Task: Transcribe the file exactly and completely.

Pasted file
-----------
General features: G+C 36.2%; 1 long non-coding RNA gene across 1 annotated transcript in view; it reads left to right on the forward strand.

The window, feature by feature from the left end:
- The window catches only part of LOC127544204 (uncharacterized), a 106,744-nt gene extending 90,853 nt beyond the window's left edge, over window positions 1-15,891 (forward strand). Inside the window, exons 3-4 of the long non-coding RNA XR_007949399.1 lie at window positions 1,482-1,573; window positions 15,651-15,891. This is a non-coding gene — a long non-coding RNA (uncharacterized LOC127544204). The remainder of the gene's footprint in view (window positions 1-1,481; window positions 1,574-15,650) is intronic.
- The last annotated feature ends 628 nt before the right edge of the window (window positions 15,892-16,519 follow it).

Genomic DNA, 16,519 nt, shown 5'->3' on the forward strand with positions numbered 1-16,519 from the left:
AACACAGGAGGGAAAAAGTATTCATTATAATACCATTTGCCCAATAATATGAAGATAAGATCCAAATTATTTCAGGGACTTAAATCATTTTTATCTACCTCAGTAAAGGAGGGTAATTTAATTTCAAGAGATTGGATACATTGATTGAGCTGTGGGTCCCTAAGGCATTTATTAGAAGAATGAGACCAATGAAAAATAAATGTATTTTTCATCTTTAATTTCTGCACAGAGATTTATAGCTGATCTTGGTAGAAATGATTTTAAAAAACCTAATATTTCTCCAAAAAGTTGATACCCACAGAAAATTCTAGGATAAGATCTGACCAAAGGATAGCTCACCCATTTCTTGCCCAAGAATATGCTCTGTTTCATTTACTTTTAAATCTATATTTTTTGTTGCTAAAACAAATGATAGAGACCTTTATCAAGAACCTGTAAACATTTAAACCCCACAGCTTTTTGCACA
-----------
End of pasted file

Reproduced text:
General features: G+C 36.2%; 1 long non-coding RNA gene across 1 annotated transcript in view; it reads left to right on the forward strand.

The window, feature by feature from the left end:
- The window catches only part of LOC127544204 (uncharacterized), a 106,744-nt gene extending 90,853 nt beyond the window's left edge, over window positions 1-15,891 (forward strand). Inside the window, exons 3-4 of the long non-coding RNA XR_007949399.1 lie at window positions 1,482-1,573; window positions 15,651-15,891. This is a non-coding gene — a long non-coding RNA (uncharacterized LOC127544204). The remainder of the gene's footprint in view (window positions 1-1,481; window positions 1,574-15,650) is intronic.
- The last annotated feature ends 628 nt before the right edge of the window (window positions 15,892-16,519 follow it).

Genomic DNA, 16,519 nt, shown 5'->3' on the forward strand with positions numbered 1-16,519 from the left:
AACACAGGAGGGAAAAAGTATTCATTATAATACCATTTGCCCAATAATATGAAGATAAGATCCAAATTATTTCAGGGACTTAAATCATTTTTATCTACCTCAGTAAAGGAGGGTAATTTAATTTCAAGAGATTGGATACATTGATTGAGCTGTGGGTCCCTAAGGCATTTATTAGAAGAATGAGACCAATGAAAAATAAATGTATTTTTCATCTTTAATTTCTGCACAGAGATTTATAGCTGATCTTGGTAGAAATGATTTTAAAAAACCTAATATTTCTCCAAAAAGTTGATACCCACAGAAAATTCTAGGATAAGATCTGACCAAAGGATAGCTCACCCATTTCTTGCCCAAGAATATGCTCTGTTTCATTTACTTTTAAATCTATATTTTTTGTTGCTAAAACAAATGATAGAGACCTTTATCAAGAACCTGTAAACATTTAAACCCCACAGCTTTTTGCACA